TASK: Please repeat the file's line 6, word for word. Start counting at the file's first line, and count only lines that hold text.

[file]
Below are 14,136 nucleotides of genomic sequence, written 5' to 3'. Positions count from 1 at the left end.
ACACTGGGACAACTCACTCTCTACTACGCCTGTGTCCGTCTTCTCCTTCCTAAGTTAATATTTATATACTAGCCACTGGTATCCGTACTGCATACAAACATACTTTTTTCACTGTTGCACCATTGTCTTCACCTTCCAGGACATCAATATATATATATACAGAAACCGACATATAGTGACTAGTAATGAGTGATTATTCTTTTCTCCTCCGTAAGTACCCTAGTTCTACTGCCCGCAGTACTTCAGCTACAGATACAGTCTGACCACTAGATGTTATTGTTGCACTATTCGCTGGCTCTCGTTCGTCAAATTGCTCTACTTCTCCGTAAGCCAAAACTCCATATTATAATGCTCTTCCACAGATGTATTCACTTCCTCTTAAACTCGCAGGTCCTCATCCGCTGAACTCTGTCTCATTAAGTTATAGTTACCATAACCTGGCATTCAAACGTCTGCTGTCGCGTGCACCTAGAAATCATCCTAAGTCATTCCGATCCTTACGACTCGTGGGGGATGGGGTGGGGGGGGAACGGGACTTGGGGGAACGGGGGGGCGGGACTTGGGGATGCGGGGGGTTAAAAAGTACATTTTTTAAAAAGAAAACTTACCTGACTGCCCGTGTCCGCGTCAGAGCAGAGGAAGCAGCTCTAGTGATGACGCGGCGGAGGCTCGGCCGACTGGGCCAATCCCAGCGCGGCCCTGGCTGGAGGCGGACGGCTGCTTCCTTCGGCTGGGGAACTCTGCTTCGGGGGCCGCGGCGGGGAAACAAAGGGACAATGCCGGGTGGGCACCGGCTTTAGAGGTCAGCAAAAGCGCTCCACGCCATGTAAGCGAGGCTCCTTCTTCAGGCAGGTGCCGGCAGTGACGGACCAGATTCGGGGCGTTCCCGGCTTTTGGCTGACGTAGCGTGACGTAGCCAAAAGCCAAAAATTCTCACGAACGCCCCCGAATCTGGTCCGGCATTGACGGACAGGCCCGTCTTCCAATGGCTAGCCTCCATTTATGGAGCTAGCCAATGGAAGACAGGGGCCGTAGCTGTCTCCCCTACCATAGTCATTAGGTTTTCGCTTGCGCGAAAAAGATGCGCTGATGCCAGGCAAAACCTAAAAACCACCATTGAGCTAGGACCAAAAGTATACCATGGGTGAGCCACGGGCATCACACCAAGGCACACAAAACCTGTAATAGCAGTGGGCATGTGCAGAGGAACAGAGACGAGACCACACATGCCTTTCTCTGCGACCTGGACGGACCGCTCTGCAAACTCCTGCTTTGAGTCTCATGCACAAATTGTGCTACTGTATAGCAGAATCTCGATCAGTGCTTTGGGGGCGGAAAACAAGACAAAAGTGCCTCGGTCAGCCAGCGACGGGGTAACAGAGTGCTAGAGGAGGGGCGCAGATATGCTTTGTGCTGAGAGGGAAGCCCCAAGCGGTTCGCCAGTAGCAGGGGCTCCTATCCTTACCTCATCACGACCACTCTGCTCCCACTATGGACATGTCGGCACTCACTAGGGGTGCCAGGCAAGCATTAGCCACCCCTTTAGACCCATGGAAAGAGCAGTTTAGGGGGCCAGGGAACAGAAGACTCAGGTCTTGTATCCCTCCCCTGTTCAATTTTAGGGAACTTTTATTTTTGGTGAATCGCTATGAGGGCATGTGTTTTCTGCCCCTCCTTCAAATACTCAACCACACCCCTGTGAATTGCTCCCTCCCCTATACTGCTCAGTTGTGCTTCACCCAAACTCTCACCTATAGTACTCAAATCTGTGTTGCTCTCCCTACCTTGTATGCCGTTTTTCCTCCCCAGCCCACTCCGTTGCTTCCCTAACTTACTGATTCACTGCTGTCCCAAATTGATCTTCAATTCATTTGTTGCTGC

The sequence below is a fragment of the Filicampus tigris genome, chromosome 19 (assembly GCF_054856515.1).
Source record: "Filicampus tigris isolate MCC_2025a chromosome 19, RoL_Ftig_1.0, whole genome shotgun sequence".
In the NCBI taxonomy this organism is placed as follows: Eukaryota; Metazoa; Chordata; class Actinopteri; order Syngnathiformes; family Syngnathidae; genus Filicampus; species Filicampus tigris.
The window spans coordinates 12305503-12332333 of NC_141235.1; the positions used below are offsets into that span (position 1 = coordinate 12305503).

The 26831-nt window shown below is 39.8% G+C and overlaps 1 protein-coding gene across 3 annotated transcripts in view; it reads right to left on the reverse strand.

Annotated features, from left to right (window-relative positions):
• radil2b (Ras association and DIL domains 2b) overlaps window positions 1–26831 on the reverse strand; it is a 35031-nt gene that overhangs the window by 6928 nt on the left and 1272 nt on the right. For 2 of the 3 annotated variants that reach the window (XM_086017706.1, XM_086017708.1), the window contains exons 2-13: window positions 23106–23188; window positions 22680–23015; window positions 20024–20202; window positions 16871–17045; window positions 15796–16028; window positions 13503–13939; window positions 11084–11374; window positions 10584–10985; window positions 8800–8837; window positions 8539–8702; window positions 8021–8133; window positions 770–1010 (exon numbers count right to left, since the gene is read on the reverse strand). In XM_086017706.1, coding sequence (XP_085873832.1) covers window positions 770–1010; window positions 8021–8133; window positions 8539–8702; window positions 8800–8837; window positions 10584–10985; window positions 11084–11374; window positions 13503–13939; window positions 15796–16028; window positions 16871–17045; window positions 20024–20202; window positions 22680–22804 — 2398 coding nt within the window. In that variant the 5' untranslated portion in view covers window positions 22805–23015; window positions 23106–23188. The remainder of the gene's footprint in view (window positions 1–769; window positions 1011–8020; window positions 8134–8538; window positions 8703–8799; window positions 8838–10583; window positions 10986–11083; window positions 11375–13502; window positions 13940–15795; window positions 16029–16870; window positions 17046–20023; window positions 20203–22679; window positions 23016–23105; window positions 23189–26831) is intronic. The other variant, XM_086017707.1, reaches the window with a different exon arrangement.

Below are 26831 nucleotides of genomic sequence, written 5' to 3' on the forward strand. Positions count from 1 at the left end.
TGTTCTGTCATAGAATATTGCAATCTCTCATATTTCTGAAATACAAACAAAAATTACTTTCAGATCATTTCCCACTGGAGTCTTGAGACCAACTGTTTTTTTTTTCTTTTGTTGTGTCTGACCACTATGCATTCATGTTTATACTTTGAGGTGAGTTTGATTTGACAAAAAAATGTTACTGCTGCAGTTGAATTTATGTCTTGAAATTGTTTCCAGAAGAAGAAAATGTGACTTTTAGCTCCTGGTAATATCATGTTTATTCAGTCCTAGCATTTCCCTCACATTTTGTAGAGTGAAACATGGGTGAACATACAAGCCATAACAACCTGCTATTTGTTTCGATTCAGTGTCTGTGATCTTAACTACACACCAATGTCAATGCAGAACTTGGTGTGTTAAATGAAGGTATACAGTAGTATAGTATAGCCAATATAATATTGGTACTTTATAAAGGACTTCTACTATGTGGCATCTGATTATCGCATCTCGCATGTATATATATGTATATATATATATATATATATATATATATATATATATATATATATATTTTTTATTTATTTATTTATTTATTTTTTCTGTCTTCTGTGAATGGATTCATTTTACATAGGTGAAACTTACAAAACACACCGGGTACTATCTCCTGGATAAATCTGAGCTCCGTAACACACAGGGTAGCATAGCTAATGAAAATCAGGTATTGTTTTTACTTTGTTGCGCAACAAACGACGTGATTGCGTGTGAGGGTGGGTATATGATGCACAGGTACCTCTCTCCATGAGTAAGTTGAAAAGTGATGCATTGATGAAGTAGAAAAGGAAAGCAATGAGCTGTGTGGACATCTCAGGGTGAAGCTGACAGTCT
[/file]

The window spans coordinates 12305503-12332333 of NC_141235.1; the positions used below are offsets into that span (position 1 = coordinate 12305503).